“We glory in tribulations” – Christians rejoice in sufferings.  This does not mean there is joy in the actual troubles themselves. A Christian knows, as Paul tells us in these verses, that sufferings will have beneficial results for us. “A Christian is not a stoic, who faces suffering by just gritting their teeth. Christians “look through” the suffering to their certainties.[1] We can look through the suffering, the pain, and the trial, to Jesus, and because He has suffered Himself, He is able to comfort us. He is able to give us a state of being that is joy filled even in the midst of the greatest of trials. (Hebrews 2:18 –  For in that he himself hath suffered being tempted, he is able to succour them that are tempted.)

Illustration: The faith that can’t be shaken is the faith that has been shaken

God tells us “That the trial of your faith, being much more precious than of gold that perisheth, though it be tried with fire, might be found unto praise and honour and glory at the appearing of Jesus Christ:” (I Peter 1:7).

There was a woman named Alice sitting at a restaurant, talking with a friend about painful challenges in their lives. They frequently mentioned the Lord in their conversation. Alice noticed a young woman at the table next to them who had a radiant and joyful face. The young woman smiled and said she had overheard their conversation. Speaking softly, she encouraged Alice and her friend that God understood and cared about their heartaches, and nothing could separate them from God’s love.

Alice continued talking with her friend but realized something was different. The young woman’s words had refreshed them. When the smiling woman got up to leave, Alice saw that she wore bulky shoes, carried a walking stick, and moved with a very pronounced limp.

The waitress told Alice this woman had been in a near-fatal automobile accident the year before. She had been in and out of the hospital and rehabilitation. Her husband divorced her as he grew tired of caring for her. Their home had been sold, and she had just moved into her own apartment. She used public transportation because she could not drive. She had been unable thus far to find a job.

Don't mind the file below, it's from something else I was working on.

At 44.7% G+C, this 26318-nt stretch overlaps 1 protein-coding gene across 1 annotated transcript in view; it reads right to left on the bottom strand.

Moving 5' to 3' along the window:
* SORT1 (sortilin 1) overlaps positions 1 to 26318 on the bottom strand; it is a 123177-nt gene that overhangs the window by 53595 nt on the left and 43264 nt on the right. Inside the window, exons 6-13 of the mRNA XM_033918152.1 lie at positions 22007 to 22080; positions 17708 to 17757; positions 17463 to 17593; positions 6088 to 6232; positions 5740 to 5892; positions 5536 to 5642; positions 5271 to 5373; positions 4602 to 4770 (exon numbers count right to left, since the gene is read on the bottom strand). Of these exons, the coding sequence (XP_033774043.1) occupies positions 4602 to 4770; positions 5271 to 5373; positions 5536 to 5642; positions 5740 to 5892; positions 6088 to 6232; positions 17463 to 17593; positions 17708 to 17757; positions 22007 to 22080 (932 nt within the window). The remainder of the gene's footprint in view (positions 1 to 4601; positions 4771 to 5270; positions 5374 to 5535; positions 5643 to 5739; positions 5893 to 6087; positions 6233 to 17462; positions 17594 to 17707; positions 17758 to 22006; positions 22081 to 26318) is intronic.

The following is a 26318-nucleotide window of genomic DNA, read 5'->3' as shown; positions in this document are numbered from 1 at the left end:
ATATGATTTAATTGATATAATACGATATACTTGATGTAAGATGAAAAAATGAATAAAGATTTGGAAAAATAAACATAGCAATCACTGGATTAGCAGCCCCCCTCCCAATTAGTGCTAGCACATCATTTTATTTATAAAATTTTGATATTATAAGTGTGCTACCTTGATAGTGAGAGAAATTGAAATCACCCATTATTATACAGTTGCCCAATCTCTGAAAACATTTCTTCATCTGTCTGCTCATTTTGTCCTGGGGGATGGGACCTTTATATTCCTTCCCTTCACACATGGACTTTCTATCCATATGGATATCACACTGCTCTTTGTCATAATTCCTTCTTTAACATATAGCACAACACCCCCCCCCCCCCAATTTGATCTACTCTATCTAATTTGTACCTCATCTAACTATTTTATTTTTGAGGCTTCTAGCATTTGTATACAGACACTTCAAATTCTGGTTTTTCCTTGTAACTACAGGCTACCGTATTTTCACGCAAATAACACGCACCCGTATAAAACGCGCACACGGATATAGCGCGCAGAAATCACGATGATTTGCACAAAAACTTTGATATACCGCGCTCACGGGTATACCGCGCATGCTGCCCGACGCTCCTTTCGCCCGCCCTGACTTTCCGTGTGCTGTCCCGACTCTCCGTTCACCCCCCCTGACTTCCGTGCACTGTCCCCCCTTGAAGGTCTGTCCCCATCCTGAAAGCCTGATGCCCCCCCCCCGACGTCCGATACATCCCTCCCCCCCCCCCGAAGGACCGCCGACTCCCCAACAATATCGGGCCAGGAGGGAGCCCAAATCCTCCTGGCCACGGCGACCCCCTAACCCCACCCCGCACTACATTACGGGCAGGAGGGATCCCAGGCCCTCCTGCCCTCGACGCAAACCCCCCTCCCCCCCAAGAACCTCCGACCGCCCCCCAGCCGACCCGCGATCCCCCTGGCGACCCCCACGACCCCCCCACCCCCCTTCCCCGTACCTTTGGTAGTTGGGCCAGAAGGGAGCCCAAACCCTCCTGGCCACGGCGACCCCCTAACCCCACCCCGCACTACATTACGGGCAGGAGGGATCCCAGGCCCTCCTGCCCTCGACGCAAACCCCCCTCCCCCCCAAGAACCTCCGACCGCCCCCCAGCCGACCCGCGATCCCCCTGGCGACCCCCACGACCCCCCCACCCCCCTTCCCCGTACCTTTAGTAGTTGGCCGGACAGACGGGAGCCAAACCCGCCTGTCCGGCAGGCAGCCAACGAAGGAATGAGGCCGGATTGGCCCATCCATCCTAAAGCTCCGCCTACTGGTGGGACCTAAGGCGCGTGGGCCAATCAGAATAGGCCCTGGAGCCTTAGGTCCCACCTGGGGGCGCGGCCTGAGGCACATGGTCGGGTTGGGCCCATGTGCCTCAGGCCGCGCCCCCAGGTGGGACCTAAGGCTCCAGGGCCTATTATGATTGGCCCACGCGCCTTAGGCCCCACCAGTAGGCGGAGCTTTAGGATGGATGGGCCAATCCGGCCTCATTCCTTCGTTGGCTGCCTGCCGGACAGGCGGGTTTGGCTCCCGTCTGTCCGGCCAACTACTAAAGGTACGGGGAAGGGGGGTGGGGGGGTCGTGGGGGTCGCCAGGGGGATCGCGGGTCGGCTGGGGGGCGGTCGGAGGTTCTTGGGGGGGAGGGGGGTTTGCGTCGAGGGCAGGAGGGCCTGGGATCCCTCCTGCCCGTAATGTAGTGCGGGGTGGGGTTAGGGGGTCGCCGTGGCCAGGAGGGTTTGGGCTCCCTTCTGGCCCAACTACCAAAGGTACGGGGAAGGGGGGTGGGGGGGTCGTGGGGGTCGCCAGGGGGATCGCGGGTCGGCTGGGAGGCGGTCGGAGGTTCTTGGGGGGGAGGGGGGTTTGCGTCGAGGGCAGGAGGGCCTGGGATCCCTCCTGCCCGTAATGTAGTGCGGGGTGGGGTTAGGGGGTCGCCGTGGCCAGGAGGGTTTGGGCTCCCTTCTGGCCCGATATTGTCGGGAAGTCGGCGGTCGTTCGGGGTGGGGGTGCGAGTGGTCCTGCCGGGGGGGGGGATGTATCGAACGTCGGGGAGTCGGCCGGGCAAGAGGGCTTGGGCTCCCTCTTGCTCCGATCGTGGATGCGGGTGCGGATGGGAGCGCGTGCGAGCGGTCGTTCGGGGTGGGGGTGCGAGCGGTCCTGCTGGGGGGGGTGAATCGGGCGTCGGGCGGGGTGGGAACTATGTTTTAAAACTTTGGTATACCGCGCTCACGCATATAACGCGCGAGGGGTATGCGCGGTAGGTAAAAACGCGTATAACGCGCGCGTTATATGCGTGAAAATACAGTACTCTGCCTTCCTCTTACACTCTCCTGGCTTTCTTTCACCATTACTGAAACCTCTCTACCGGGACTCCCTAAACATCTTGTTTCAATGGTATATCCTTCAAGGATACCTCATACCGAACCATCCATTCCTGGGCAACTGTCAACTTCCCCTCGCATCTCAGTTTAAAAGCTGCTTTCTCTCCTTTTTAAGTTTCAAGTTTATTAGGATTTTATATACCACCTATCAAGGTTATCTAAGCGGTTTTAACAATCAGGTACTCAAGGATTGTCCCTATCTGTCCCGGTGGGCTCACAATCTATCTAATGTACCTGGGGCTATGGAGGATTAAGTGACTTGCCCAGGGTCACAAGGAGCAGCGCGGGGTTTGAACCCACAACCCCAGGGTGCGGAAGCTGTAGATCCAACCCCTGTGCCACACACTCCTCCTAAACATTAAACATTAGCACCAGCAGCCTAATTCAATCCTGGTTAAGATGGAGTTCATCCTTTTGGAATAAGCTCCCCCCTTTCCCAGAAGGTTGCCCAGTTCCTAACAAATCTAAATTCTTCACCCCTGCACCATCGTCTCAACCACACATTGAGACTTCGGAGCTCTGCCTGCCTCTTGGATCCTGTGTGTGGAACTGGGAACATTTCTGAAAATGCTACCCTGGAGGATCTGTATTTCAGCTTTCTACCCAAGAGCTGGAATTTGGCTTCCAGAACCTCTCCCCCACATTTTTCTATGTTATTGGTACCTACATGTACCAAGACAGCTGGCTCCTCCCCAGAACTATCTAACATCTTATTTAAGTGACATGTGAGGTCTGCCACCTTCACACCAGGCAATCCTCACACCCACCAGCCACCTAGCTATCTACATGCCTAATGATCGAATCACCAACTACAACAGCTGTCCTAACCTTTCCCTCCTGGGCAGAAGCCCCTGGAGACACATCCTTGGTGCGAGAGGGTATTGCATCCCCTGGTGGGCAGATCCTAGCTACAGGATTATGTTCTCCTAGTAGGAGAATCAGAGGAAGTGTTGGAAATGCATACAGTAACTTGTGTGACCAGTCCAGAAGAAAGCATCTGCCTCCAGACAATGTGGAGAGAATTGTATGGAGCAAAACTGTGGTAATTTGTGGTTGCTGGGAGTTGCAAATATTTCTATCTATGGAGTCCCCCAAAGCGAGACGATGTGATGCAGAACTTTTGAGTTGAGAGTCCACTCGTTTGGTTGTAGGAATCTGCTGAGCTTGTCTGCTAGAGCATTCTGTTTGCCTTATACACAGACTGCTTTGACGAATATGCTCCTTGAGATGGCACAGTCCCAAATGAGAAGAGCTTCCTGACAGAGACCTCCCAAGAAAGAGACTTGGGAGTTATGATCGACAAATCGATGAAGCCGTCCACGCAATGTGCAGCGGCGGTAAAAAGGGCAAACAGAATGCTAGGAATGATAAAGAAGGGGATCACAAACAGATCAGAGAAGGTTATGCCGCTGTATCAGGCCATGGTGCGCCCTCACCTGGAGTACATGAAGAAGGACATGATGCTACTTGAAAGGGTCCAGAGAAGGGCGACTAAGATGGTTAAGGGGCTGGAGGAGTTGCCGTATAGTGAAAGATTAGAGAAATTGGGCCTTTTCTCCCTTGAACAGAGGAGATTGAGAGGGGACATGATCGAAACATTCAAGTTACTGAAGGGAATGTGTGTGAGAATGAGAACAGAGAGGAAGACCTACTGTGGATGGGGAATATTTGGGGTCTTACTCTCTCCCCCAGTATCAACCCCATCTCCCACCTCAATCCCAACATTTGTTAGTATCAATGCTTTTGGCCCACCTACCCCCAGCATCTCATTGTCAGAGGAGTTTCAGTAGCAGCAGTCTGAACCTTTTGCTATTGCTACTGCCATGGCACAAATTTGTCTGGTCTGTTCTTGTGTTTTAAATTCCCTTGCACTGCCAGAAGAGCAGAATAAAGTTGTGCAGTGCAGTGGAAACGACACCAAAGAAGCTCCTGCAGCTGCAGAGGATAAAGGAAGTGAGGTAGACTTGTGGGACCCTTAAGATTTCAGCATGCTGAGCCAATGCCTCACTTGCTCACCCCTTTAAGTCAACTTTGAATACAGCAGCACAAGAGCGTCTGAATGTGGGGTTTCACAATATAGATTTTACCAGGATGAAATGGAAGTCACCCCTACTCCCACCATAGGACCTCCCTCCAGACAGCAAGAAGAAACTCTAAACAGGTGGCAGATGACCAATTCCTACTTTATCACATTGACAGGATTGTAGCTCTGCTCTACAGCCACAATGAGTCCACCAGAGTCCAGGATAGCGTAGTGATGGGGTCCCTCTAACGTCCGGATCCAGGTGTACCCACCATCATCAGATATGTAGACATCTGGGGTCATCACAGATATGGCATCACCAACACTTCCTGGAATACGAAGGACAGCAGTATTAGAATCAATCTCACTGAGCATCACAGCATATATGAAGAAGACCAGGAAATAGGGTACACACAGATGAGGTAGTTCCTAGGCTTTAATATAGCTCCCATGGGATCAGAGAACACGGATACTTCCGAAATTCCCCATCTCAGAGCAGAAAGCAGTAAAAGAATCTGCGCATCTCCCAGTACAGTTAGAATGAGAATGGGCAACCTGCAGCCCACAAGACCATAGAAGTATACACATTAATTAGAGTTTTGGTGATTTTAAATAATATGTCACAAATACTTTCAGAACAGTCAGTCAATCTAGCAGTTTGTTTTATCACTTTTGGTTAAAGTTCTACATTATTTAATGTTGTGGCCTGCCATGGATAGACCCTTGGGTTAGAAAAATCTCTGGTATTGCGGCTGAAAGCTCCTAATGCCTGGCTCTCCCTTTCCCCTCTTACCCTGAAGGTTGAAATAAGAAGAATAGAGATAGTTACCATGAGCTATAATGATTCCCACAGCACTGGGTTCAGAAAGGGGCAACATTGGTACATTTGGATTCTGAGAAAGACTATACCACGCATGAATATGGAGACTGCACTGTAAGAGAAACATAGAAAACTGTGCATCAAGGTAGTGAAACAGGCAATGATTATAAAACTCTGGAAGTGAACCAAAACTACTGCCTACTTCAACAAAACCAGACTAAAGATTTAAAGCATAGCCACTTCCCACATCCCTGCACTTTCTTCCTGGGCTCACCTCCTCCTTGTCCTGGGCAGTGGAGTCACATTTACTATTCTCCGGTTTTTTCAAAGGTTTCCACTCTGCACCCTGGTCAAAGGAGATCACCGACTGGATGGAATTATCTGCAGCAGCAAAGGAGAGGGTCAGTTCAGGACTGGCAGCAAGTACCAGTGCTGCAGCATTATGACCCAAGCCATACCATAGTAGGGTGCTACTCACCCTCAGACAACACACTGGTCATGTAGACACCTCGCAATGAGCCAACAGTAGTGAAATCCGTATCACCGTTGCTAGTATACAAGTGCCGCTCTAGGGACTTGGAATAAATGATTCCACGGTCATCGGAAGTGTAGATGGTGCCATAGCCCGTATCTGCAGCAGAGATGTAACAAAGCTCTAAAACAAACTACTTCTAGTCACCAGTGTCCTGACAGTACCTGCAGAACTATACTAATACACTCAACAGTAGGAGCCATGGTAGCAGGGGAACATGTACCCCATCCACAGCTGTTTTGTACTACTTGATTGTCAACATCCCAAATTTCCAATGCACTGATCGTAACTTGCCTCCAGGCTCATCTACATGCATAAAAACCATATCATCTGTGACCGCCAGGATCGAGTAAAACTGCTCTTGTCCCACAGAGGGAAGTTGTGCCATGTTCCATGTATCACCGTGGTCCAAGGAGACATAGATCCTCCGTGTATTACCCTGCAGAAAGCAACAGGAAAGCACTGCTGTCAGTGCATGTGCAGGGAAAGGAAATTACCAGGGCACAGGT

Alice sat stunned. She said, “The young woman’s conversation had been filled with delights of the Lord. There had been no weariness about her. She had encouraged us with words of praise and promise. Meeting her that day, we never would have suspected that storms were raging in her life. Even as she stepped outside into the cold winter wind, she seemed to carry God’s warm shelter of hope with her.”[2]

As Christians we can have joy in the Lord in the midst of trials, as this young woman did as many storms were raging in her life, she let the joy of the Lord shine through her to others. As Paul says, we should “glory in tribulations also: knowing that tribulation worketh patience; And patience, experience; and experience, hope: And hope maketh not ashamed; because the love of God is shed abroad in our hearts…”

What are the positive results of suffering?

That heading may not sound right; how can suffering be positive? – Remember that Paul is telling us how suffering affects a person who knows he or she is justified strictly by grace, not works, in that case Paul says suffering begins a chain reaction.

  • Suffering leads to “patience” or single-mindedness (v.3) – Suffering makes us focus – it helps us to focus on what is really important. It helps us to re-align our priorities, it removes distractions.
  • Patience leads to “experience” or to character (v.4) – the Greek word used here means “testedness” or “trustiness.” Someone described it this way, “It is a quality of confidence that comes from having been through an experience. It only comes from following through and doing your duty despite it all. And the result is a growing poise that only comes from the experience.[3] Suffering, if it leads you to first focus on God and proper priorities, will lead you to greater confidence, greater peace and greater joy in the Lord as you come through it.
  • All this leads to growth in “hope,” which is a stronger assurance of and confidence in one’s peace, access to God, and future glory. (v.4) – Suffering removes from our life rival sources of confidence and hope; other places we may look to for our sense that, deep down inside, we are OK, that everything will be OK. Suffering drives us to the only place that we can get real hope, to the only place that we can have an authentic feeling of being OK, to the only place where we can have real confidence and real certainty and that place is God.